Diana Simon: Area not much changed
This letter is in response to your poll asking for our opinion on the overall effect of legalized pot on the Steamboat community.
I think in an alternate statement that legalization has not made much difference in the use of marijuana. I suspect that just as many users existed before as do afterward. Though, the smell of marijuana is in the air more often.
Truly, more sellers are making legal money and paying taxes than before the law change.
I can’t speak for the community but can express my viewpoint. Twenty-five or 30 years ago, I would have been elated with the legalization of pot. Since that time, my experience and study affect my thoughts.
According to “The Hidden Addiction” by Phelps, M.D., and Nourse, M.D., (copyright 1986), “addiction is the direct result of a biochemical error, as yet unidentified, that is passed down genetically from generation to generation.”
These doctors thought that “this biochemical flaw…a deep-seated and pervasive disturbance in carbohydrate metabolism” causes persons having this flaw to be vulnerable to addiction of many different substances. Sugar is considered the first basic addiction.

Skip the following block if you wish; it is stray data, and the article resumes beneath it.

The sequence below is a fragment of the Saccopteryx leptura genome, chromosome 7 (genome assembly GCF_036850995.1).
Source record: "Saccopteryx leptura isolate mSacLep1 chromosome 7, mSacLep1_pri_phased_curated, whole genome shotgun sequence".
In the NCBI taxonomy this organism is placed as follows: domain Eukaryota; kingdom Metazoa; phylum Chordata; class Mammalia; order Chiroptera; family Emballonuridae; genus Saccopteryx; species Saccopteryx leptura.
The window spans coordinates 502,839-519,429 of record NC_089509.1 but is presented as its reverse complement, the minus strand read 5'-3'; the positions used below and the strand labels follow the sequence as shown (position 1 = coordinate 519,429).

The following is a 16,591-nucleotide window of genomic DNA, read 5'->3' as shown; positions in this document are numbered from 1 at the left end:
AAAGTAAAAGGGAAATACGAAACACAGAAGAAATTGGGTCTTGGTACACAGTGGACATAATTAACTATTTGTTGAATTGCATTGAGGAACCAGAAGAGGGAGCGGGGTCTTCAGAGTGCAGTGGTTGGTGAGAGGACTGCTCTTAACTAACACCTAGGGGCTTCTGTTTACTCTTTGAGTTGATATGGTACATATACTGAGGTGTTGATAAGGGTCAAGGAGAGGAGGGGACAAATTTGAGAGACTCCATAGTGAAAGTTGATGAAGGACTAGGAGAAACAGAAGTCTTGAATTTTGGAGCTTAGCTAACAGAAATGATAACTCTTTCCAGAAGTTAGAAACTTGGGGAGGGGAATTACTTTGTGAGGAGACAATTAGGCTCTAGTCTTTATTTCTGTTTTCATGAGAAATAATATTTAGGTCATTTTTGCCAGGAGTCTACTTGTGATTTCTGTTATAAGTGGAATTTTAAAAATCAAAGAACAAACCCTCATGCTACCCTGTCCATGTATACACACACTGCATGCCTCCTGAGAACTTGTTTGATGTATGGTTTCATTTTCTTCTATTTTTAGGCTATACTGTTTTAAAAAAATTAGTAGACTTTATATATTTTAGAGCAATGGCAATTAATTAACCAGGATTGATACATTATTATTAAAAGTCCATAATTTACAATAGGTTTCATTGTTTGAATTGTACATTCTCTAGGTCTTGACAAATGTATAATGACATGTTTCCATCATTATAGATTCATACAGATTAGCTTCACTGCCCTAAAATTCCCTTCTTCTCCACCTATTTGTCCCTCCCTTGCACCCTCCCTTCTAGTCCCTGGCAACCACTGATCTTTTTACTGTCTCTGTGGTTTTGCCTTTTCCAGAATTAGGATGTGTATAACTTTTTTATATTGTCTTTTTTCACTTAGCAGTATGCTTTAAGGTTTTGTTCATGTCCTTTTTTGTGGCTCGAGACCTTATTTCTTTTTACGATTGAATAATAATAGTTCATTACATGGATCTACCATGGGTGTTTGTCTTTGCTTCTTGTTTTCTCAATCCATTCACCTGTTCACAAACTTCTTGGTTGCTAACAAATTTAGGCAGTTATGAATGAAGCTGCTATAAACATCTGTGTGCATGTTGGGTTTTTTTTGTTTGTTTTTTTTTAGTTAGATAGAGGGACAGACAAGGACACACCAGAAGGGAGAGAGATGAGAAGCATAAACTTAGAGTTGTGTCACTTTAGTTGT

I haven’t scientifically studied the topic of addiction recently, and the book quoted was written many years ago. However, I have had experience talking with people who are addicts and those who are not; a difference exists.
I think that marijuana should be legalized as is alcohol. Either substance causes “a craving for more” within a biologically-sensitive person.
I think that with the legalization of marijuana the most important task is encouraging openness across generational boundaries. In other words, parents talking with children about the realities, pros and cons, of using marijuana — that becoming addicted to or dependent on marijuana is possible, depending on the biochemistry of each individual — that depending on any mind-altering substance can interfere with the direct perception of reality.
Diana Simon, R.N., M.S.
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STEAMBOAT SPRINGS — A paper sign taped to the window of the Sears Hometown Store in Central Park Plaza marks the end of the road for the business’ 46-year-run in Steamboat Springs.